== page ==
Balance Points from the Team

Illuminate, Cultivate, Elevate Blog Series: Cultivate



“Cultivate” is the second element of Balance Point Group’s tag line, and from a coaching standpoint it’s probably my favorite phase because it’s where the roll up your sleeves work lives.

Any successful gardener will tell you thriving plants and beautiful blooms don’t happen by accident. You’ve got to dig in (so to speak) and do the dirty work; prepping the soil by breaking it up and giving it water, nutrients and sun so that it’s ready to receive and nourish what is planted.

So it goes with cultivating leaders. Perhaps old habits need to be broken, existing skills may need a boost – all so fresh ideas and new patterns can take root and flourish.


As coaches, nothing gives us more joy than helping leaders cultivate other leaders. The process takes a little time, but it bears the sweetest fruits; strong individuals who build and support successful organizations.

Maddie is a great example of a leader who fully invested in the cultivation process. When I met with her a year ago to talk about coaching, her goal was to increase her team’s productivity and effectiveness. She was feeling stuck because none of her efforts had made a significant difference on that front.

I appreciated Maddie’s realization that change needed to start with her. Often, leaders try to change their team members rather than shine the light on themselves first. Maddie understood that going through the cultivation process herself would deliver the results she desired personally and for her team: “Better me + Better you = Better us,” a formula masterfully articulated by Tom Fuller from NextJump.

Six months after I completed her coaching program, Maddie and I met for coffee on a beautiful sunny day and I asked her what she had learned about being a boss and a coach.

Her response focused on the regular 1:1 meetings she has with team members and the fact that in those sessions her employees want her full attention. Her epiphany was that giving them her all required her to let go of her agenda and instead engage in their agenda.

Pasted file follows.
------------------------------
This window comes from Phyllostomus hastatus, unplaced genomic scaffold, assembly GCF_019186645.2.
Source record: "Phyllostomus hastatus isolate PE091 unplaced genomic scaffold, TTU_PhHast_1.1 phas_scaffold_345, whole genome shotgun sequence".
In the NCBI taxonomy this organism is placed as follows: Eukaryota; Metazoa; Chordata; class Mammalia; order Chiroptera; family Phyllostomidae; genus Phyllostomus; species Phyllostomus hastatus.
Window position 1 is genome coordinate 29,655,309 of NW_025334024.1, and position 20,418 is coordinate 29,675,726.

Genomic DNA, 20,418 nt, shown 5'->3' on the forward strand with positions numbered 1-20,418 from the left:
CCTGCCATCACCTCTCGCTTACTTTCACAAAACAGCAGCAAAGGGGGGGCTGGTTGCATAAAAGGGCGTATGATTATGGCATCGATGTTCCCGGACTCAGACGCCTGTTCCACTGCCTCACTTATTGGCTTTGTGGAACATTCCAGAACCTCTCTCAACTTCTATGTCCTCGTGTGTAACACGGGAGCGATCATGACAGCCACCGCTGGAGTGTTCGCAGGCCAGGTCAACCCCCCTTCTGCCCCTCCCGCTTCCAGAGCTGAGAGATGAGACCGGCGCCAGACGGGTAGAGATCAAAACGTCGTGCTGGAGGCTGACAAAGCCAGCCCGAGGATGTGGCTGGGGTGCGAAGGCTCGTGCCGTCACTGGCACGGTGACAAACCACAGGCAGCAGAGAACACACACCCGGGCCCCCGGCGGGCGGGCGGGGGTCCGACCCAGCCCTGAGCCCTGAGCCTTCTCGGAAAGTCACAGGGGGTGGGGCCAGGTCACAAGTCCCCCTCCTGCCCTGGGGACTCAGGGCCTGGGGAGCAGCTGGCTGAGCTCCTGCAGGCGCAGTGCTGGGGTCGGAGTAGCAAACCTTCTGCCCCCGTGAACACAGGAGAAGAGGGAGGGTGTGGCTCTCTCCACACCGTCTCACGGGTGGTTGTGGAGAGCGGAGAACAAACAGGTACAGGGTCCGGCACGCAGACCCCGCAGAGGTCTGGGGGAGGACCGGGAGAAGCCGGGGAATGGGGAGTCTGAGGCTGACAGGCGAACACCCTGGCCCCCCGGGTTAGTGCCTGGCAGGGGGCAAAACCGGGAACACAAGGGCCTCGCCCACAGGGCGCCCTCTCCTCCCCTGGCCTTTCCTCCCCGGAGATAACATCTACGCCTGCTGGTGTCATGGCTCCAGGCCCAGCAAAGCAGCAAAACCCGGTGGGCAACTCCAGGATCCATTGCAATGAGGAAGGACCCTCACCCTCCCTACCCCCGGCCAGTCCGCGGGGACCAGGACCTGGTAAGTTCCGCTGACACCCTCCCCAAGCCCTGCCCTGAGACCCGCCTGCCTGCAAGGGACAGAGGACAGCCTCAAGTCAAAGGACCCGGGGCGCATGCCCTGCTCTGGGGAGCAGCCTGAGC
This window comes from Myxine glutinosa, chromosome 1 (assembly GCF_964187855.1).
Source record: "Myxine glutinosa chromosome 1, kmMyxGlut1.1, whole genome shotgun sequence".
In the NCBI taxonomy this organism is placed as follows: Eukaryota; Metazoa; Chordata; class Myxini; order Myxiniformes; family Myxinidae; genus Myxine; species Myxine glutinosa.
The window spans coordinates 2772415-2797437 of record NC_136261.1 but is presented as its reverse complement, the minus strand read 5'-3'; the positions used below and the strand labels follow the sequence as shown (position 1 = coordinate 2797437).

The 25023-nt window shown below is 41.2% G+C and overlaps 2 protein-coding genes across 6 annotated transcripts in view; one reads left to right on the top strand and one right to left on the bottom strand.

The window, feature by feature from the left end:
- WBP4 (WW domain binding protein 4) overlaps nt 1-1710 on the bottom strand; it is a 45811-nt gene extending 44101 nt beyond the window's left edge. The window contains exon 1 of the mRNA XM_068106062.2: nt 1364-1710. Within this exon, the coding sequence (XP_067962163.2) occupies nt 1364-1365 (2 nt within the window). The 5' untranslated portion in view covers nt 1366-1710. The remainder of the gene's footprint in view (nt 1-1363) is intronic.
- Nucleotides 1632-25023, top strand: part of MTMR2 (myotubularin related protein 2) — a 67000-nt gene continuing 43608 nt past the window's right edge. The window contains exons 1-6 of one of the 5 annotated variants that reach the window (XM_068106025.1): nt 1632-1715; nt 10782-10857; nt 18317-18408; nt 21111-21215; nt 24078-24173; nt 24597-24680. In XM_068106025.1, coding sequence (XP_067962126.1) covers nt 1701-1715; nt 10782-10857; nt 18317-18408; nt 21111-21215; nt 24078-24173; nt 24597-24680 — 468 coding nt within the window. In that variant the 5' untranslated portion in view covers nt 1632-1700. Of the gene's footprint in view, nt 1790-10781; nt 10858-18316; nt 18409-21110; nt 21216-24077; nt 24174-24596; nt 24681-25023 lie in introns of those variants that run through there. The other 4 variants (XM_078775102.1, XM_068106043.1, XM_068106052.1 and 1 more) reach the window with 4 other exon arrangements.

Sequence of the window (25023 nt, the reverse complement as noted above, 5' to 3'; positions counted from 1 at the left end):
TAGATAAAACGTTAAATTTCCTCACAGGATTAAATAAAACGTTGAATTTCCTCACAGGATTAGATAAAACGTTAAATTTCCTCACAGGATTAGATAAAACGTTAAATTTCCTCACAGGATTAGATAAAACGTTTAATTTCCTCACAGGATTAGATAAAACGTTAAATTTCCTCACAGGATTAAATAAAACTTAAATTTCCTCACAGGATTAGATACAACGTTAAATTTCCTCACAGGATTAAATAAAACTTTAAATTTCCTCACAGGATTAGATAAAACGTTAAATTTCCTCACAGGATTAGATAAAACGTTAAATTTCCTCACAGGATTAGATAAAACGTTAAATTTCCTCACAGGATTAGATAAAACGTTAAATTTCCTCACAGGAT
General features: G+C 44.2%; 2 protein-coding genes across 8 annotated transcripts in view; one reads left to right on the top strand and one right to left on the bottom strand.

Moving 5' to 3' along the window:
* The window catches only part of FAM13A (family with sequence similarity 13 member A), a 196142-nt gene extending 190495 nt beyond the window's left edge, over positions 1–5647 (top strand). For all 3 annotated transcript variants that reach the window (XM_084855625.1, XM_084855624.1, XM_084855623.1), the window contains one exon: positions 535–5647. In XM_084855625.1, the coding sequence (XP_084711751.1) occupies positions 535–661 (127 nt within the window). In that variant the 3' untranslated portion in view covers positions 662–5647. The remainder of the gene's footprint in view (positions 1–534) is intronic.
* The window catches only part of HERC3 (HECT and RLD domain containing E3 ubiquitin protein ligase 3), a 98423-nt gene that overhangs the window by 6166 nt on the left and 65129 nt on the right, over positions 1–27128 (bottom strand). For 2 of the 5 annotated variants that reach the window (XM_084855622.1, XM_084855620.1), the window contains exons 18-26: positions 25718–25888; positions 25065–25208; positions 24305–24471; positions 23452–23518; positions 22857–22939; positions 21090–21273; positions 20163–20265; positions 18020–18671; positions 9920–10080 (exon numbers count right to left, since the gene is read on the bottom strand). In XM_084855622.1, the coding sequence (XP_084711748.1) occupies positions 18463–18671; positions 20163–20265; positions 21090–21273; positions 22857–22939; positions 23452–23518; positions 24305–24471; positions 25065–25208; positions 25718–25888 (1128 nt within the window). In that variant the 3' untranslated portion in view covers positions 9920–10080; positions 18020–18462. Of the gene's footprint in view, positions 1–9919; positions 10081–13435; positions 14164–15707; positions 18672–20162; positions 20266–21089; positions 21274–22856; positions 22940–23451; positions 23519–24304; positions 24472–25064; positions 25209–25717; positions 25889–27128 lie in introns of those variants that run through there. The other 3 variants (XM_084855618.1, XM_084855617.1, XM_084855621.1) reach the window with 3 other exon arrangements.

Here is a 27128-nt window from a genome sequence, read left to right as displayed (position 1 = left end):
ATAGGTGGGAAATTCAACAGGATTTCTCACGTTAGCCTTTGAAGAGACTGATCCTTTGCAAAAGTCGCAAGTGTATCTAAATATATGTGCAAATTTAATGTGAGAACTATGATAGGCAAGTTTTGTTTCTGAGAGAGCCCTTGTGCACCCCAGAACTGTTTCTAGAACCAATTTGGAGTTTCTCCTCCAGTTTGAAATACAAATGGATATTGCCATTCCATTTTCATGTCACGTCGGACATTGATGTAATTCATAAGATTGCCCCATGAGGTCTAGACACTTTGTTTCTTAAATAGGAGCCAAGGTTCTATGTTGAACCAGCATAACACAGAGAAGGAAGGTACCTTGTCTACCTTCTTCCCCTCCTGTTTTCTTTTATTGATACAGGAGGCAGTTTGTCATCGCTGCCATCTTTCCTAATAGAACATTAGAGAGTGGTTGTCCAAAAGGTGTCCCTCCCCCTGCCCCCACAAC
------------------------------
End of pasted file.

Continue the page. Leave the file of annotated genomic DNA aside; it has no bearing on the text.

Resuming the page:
This sounds like a tall order but her two-part solution is as practical as it is effective. First, when she is asked a question she stops instead of indulging her natural reaction to give her opinion.

Second, she uses that deliberate pause to translate her thoughts or opinions into a question that she asks back to her direct report. Doing so forces Maddie to let go of her agenda and it turns her team members into problem solvers who are challenged to come up with solutions in the moment and grow in the process.

In fact, she shared that one of her direct reports, one who used to be easily overwhelmed and unable to take on multiple projects, had grown so much that he was ready to manage his own direct report! 

Through coaching and her own intuition, Maddie discovered one of the great truths about being a leader:

Successful leadership is as much about coaching and growing your team members as it is about ensuring they do what the job requires.

And, the process of creating a culture of cultivation starts with you, the leader.

What prep work do you need to engage in for yourself so that you can grow?

How will that growth translate into growth for your team and your organization?

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